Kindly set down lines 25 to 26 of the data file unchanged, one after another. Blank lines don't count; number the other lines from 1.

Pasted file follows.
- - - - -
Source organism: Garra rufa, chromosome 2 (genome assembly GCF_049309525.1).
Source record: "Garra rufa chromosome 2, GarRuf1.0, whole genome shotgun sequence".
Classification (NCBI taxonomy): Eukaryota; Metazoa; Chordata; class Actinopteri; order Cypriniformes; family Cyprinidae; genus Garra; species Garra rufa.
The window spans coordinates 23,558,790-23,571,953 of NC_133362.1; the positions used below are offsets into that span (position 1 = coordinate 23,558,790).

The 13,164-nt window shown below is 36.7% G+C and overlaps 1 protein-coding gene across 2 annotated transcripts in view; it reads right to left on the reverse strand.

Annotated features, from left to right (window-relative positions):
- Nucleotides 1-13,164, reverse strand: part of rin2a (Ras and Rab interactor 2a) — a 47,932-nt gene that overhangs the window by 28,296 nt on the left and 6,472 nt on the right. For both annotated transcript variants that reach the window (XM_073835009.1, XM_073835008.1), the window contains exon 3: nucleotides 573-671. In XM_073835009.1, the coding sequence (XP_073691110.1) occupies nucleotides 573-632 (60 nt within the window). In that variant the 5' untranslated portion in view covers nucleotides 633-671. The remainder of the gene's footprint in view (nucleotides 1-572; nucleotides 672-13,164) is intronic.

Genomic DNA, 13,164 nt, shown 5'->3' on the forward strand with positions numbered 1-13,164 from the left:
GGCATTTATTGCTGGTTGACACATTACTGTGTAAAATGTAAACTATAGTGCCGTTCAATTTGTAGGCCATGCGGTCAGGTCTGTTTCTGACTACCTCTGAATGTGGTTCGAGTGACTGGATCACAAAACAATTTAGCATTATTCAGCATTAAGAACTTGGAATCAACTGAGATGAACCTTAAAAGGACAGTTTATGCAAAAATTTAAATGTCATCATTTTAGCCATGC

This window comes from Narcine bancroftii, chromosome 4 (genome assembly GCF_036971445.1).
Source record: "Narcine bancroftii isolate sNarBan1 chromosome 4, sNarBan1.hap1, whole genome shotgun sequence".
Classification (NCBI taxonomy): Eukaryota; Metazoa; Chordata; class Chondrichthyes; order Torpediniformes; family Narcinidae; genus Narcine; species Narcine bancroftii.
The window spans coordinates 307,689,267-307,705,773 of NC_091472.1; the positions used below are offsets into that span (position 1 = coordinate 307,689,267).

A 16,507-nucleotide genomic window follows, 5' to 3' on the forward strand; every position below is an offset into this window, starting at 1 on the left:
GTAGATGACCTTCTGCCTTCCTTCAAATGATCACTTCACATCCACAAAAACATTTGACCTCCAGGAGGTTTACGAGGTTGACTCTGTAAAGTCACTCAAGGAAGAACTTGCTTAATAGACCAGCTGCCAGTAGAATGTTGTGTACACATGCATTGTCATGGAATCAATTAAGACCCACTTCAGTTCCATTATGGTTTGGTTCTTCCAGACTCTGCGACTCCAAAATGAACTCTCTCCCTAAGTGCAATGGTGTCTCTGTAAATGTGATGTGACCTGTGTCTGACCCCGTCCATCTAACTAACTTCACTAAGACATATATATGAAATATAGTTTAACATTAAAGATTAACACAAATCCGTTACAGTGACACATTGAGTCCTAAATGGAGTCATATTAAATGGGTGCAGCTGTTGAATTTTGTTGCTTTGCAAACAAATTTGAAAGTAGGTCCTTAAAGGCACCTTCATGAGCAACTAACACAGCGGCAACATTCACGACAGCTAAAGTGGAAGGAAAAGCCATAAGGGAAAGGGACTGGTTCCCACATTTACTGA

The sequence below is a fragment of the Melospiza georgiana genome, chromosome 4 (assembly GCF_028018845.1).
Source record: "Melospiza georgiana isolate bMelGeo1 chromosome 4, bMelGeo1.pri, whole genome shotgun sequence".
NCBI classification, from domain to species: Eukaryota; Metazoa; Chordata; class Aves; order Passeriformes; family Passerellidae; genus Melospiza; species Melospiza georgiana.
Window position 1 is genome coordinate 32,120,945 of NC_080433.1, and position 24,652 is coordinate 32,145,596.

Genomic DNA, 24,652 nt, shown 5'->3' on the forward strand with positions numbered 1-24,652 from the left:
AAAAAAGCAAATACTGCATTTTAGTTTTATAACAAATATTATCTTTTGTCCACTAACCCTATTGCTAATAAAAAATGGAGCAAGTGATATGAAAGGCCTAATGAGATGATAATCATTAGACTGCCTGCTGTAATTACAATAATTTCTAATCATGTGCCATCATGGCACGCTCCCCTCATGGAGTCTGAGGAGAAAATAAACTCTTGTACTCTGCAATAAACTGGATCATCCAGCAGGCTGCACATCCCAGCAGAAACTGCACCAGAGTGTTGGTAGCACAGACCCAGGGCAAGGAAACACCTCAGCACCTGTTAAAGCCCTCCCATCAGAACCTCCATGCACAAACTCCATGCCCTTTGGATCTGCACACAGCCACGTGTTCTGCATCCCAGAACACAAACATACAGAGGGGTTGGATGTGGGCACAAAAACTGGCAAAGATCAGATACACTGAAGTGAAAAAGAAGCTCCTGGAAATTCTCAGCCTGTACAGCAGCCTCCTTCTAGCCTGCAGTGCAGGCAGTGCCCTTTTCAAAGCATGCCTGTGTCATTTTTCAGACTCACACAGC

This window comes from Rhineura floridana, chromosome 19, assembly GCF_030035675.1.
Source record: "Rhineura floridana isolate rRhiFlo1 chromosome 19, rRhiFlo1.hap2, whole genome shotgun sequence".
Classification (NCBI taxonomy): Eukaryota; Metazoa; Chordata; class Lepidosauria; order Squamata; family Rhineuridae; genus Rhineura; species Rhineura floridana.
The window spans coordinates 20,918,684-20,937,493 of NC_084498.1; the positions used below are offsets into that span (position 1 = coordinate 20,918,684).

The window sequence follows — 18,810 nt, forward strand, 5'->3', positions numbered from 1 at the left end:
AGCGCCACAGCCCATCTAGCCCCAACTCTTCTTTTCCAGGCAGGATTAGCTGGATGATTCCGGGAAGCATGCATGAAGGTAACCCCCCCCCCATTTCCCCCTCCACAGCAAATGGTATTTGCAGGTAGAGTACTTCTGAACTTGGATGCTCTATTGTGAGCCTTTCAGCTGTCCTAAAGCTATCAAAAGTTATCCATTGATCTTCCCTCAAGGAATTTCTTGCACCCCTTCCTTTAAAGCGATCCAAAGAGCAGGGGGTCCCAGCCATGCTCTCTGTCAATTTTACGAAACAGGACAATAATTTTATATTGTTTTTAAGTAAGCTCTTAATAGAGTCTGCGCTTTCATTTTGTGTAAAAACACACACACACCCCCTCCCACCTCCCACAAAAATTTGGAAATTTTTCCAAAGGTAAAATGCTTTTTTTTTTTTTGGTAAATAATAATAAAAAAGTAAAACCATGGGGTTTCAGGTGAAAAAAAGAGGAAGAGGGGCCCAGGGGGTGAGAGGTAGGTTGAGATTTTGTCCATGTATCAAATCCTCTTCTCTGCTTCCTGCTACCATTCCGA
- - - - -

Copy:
The window spans coordinates 20,918,684-20,937,493 of NC_084498.1; the positions used below are offsets into that span (position 1 = coordinate 20,918,684).

The window sequence follows — 18,810 nt, forward strand, 5'->3', positions numbered from 1 at the left end: